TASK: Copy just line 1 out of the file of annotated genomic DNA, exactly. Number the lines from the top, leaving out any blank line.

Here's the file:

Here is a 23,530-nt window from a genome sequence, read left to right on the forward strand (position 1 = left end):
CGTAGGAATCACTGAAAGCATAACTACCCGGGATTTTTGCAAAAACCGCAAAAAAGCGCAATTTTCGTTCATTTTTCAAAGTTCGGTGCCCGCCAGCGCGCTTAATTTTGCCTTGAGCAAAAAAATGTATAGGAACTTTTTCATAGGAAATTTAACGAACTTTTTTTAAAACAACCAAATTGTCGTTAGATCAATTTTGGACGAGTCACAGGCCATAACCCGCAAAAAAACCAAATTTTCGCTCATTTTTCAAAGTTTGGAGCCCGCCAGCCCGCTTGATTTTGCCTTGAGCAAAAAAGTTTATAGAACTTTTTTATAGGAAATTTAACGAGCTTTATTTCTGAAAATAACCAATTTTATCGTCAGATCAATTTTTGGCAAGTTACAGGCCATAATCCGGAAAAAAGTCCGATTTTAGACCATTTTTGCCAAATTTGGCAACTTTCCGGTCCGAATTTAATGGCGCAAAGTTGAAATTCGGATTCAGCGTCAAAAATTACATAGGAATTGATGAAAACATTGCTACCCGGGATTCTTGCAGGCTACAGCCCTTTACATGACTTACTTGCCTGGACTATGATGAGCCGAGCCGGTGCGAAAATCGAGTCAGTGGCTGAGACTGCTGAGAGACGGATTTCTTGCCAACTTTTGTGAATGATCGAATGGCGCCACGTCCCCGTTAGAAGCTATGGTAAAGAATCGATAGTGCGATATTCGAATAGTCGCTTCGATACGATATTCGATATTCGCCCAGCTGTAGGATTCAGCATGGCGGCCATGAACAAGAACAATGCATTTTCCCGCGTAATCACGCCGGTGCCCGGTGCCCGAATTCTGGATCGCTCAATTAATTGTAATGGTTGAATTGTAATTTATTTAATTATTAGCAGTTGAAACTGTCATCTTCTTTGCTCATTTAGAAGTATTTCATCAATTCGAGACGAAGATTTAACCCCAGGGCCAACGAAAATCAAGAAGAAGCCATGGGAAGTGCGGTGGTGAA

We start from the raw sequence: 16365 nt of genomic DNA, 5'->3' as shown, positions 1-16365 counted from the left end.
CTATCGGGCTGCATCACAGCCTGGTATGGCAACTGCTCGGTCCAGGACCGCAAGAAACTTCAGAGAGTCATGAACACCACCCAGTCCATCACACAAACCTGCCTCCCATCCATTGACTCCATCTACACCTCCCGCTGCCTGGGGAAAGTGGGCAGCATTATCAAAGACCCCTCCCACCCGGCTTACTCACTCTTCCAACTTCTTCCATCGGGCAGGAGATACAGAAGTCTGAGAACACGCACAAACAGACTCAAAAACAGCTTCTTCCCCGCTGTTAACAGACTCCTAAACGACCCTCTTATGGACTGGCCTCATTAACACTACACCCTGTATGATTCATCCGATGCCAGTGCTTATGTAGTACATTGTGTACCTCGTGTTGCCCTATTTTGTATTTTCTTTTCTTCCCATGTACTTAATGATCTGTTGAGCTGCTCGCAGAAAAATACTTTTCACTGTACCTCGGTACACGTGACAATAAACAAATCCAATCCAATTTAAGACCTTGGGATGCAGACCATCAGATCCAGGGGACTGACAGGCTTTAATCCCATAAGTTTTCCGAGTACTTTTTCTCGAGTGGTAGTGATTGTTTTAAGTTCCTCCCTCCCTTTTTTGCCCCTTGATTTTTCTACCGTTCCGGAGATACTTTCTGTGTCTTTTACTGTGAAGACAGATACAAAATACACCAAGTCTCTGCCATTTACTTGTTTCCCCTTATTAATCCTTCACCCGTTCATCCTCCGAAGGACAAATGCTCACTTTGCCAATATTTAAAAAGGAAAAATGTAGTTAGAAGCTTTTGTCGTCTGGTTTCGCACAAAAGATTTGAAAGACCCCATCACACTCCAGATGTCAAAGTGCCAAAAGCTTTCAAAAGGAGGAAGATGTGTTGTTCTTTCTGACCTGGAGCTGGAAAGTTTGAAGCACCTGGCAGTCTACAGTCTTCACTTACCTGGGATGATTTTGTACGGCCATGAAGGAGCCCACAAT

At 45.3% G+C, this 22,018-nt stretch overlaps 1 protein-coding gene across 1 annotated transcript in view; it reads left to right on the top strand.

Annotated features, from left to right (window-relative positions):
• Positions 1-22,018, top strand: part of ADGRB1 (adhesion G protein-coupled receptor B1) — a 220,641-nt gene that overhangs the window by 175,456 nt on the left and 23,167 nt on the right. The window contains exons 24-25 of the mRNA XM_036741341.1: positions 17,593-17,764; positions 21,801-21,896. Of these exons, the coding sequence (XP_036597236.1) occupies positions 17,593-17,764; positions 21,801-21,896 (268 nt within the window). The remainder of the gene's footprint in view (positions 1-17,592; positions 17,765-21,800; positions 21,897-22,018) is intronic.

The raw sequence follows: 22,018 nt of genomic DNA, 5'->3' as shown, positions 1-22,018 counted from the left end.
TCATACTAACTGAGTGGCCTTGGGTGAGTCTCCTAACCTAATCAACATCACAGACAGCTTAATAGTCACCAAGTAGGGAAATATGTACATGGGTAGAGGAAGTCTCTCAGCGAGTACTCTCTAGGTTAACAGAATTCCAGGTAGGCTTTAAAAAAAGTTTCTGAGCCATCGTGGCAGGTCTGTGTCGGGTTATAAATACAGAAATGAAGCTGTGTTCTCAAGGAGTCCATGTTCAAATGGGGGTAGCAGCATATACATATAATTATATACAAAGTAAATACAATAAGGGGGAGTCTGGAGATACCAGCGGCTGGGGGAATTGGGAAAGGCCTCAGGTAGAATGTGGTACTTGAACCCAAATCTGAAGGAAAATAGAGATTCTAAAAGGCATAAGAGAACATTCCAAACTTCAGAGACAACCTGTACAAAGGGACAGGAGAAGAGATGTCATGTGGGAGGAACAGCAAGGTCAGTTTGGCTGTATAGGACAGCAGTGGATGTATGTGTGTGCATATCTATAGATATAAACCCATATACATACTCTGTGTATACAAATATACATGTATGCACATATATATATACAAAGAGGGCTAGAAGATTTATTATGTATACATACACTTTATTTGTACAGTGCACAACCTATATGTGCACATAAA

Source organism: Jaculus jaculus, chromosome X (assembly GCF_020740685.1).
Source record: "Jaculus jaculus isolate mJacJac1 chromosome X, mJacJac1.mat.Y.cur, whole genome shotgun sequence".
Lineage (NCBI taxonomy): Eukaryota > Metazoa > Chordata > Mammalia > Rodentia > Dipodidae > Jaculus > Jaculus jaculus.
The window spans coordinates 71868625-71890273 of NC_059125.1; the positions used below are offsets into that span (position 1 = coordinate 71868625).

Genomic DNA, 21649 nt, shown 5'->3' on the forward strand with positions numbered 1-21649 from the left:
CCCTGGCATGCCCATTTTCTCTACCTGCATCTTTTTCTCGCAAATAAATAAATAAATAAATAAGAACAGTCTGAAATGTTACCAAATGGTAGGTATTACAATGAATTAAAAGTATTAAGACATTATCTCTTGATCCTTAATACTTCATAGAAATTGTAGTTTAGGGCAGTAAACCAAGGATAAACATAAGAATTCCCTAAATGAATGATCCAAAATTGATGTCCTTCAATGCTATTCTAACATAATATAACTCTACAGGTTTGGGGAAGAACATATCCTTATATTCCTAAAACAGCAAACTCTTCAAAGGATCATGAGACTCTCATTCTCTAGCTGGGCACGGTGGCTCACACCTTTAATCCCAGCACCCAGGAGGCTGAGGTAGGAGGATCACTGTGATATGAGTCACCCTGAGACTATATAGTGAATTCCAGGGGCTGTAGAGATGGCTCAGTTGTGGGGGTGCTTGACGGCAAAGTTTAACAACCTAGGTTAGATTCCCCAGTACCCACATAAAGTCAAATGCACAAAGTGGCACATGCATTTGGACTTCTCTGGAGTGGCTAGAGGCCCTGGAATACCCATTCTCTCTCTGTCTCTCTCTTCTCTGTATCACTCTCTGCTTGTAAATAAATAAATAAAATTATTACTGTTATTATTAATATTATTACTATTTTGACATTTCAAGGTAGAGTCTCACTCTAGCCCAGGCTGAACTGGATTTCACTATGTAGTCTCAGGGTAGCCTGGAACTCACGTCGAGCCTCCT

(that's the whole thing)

Here is a 23,530-nt window from a genome sequence, read left to right on the forward strand (position 1 = left end):